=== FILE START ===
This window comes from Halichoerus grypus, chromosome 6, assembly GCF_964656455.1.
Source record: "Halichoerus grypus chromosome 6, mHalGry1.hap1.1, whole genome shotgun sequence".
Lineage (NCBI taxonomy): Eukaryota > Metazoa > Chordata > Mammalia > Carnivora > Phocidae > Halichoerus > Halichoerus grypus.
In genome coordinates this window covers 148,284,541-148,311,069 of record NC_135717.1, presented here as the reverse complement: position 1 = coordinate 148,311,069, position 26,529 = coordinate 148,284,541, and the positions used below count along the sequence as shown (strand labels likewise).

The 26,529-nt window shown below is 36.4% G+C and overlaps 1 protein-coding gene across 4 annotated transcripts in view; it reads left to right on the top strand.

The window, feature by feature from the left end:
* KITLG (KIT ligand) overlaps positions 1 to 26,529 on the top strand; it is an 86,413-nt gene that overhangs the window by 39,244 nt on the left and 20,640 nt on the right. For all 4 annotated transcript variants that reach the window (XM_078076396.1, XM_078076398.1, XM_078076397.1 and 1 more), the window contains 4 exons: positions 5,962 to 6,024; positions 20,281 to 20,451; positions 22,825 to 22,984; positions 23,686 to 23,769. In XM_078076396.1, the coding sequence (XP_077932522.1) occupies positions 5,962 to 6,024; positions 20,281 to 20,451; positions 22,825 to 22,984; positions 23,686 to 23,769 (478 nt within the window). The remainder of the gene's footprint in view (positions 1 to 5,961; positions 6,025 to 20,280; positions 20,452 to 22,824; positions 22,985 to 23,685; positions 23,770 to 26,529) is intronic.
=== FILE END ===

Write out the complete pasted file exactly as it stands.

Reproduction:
This window comes from Halichoerus grypus, chromosome 6, assembly GCF_964656455.1.
Source record: "Halichoerus grypus chromosome 6, mHalGry1.hap1.1, whole genome shotgun sequence".
Lineage (NCBI taxonomy): Eukaryota > Metazoa > Chordata > Mammalia > Carnivora > Phocidae > Halichoerus > Halichoerus grypus.
In genome coordinates this window covers 148,284,541-148,311,069 of record NC_135717.1, presented here as the reverse complement: position 1 = coordinate 148,311,069, position 26,529 = coordinate 148,284,541, and the positions used below count along the sequence as shown (strand labels likewise).

The 26,529-nt window shown below is 36.4% G+C and overlaps 1 protein-coding gene across 4 annotated transcripts in view; it reads left to right on the top strand.

The window, feature by feature from the left end:
* KITLG (KIT ligand) overlaps positions 1 to 26,529 on the top strand; it is an 86,413-nt gene that overhangs the window by 39,244 nt on the left and 20,640 nt on the right. For all 4 annotated transcript variants that reach the window (XM_078076396.1, XM_078076398.1, XM_078076397.1 and 1 more), the window contains 4 exons: positions 5,962 to 6,024; positions 20,281 to 20,451; positions 22,825 to 22,984; positions 23,686 to 23,769. In XM_078076396.1, the coding sequence (XP_077932522.1) occupies positions 5,962 to 6,024; positions 20,281 to 20,451; positions 22,825 to 22,984; positions 23,686 to 23,769 (478 nt within the window). The remainder of the gene's footprint in view (positions 1 to 5,961; positions 6,025 to 20,280; positions 20,452 to 22,824; positions 22,985 to 23,685; positions 23,770 to 26,529) is intronic.